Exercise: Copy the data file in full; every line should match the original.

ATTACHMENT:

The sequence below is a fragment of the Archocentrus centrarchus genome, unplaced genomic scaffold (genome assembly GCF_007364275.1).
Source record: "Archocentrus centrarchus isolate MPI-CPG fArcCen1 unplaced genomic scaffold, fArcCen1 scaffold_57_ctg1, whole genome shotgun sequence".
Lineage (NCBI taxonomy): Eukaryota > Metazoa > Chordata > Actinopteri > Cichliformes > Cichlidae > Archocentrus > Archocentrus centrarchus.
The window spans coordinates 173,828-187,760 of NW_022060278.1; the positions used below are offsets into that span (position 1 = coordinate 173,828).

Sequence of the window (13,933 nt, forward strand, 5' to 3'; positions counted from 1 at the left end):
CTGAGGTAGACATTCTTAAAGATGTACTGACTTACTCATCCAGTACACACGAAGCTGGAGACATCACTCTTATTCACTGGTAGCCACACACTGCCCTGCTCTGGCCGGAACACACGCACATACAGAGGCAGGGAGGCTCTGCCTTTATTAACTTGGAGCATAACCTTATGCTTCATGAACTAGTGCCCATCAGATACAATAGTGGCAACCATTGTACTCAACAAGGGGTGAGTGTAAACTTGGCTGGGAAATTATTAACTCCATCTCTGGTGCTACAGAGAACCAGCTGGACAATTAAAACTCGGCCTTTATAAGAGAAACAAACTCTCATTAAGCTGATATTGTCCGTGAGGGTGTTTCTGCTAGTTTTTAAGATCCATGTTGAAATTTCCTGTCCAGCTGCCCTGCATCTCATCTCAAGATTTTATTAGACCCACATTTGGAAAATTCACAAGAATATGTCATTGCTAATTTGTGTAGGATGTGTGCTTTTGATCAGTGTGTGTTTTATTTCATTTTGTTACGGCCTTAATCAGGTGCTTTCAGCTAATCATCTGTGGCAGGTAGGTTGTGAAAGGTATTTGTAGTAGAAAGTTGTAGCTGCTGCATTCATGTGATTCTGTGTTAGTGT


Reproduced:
The sequence below is a fragment of the Archocentrus centrarchus genome, unplaced genomic scaffold (genome assembly GCF_007364275.1).
Source record: "Archocentrus centrarchus isolate MPI-CPG fArcCen1 unplaced genomic scaffold, fArcCen1 scaffold_57_ctg1, whole genome shotgun sequence".
Lineage (NCBI taxonomy): Eukaryota > Metazoa > Chordata > Actinopteri > Cichliformes > Cichlidae > Archocentrus > Archocentrus centrarchus.
The window spans coordinates 173,828-187,760 of NW_022060278.1; the positions used below are offsets into that span (position 1 = coordinate 173,828).

Sequence of the window (13,933 nt, forward strand, 5' to 3'; positions counted from 1 at the left end):
CTGAGGTAGACATTCTTAAAGATGTACTGACTTACTCATCCAGTACACACGAAGCTGGAGACATCACTCTTATTCACTGGTAGCCACACACTGCCCTGCTCTGGCCGGAACACACGCACATACAGAGGCAGGGAGGCTCTGCCTTTATTAACTTGGAGCATAACCTTATGCTTCATGAACTAGTGCCCATCAGATACAATAGTGGCAACCATTGTACTCAACAAGGGGTGAGTGTAAACTTGGCTGGGAAATTATTAACTCCATCTCTGGTGCTACAGAGAACCAGCTGGACAATTAAAACTCGGCCTTTATAAGAGAAACAAACTCTCATTAAGCTGATATTGTCCGTGAGGGTGTTTCTGCTAGTTTTTAAGATCCATGTTGAAATTTCCTGTCCAGCTGCCCTGCATCTCATCTCAAGATTTTATTAGACCCACATTTGGAAAATTCACAAGAATATGTCATTGCTAATTTGTGTAGGATGTGTGCTTTTGATCAGTGTGTGTTTTATTTCATTTTGTTACGGCCTTAATCAGGTGCTTTCAGCTAATCATCTGTGGCAGGTAGGTTGTGAAAGGTATTTGTAGTAGAAAGTTGTAGCTGCTGCATTCATGTGATTCTGTGTTAGTGT